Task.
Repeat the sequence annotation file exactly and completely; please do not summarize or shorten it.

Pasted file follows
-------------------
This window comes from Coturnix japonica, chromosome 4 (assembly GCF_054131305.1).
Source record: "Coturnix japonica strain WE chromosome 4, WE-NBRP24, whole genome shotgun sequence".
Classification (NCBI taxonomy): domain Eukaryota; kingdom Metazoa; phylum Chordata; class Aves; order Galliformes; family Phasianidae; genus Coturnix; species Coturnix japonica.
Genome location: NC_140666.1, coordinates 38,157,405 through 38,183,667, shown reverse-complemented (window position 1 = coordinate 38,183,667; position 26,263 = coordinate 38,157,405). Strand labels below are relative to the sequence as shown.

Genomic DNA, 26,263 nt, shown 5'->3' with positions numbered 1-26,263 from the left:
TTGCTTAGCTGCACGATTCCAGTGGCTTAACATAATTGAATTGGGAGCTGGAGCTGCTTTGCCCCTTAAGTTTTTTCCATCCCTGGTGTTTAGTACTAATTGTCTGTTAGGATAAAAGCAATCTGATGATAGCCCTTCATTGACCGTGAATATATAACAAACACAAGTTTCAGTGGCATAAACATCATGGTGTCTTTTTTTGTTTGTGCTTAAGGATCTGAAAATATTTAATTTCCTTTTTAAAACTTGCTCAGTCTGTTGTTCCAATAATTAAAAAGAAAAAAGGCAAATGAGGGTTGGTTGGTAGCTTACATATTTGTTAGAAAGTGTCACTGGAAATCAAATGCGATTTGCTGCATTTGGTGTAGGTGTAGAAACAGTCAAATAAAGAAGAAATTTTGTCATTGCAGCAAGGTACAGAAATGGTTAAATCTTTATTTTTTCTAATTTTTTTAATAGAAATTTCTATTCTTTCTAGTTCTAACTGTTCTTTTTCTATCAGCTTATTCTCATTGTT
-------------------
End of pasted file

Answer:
This window comes from Coturnix japonica, chromosome 4 (assembly GCF_054131305.1).
Source record: "Coturnix japonica strain WE chromosome 4, WE-NBRP24, whole genome shotgun sequence".
Classification (NCBI taxonomy): domain Eukaryota; kingdom Metazoa; phylum Chordata; class Aves; order Galliformes; family Phasianidae; genus Coturnix; species Coturnix japonica.
Genome location: NC_140666.1, coordinates 38,157,405 through 38,183,667, shown reverse-complemented (window position 1 = coordinate 38,183,667; position 26,263 = coordinate 38,157,405). Strand labels below are relative to the sequence as shown.

Genomic DNA, 26,263 nt, shown 5'->3' with positions numbered 1-26,263 from the left:
TTGCTTAGCTGCACGATTCCAGTGGCTTAACATAATTGAATTGGGAGCTGGAGCTGCTTTGCCCCTTAAGTTTTTTCCATCCCTGGTGTTTAGTACTAATTGTCTGTTAGGATAAAAGCAATCTGATGATAGCCCTTCATTGACCGTGAATATATAACAAACACAAGTTTCAGTGGCATAAACATCATGGTGTCTTTTTTTGTTTGTGCTTAAGGATCTGAAAATATTTAATTTCCTTTTTAAAACTTGCTCAGTCTGTTGTTCCAATAATTAAAAAGAAAAAAGGCAAATGAGGGTTGGTTGGTAGCTTACATATTTGTTAGAAAGTGTCACTGGAAATCAAATGCGATTTGCTGCATTTGGTGTAGGTGTAGAAACAGTCAAATAAAGAAGAAATTTTGTCATTGCAGCAAGGTACAGAAATGGTTAAATCTTTATTTTTTCTAATTTTTTTAATAGAAATTTCTATTCTTTCTAGTTCTAACTGTTCTTTTTCTATCAGCTTATTCTCATTGTT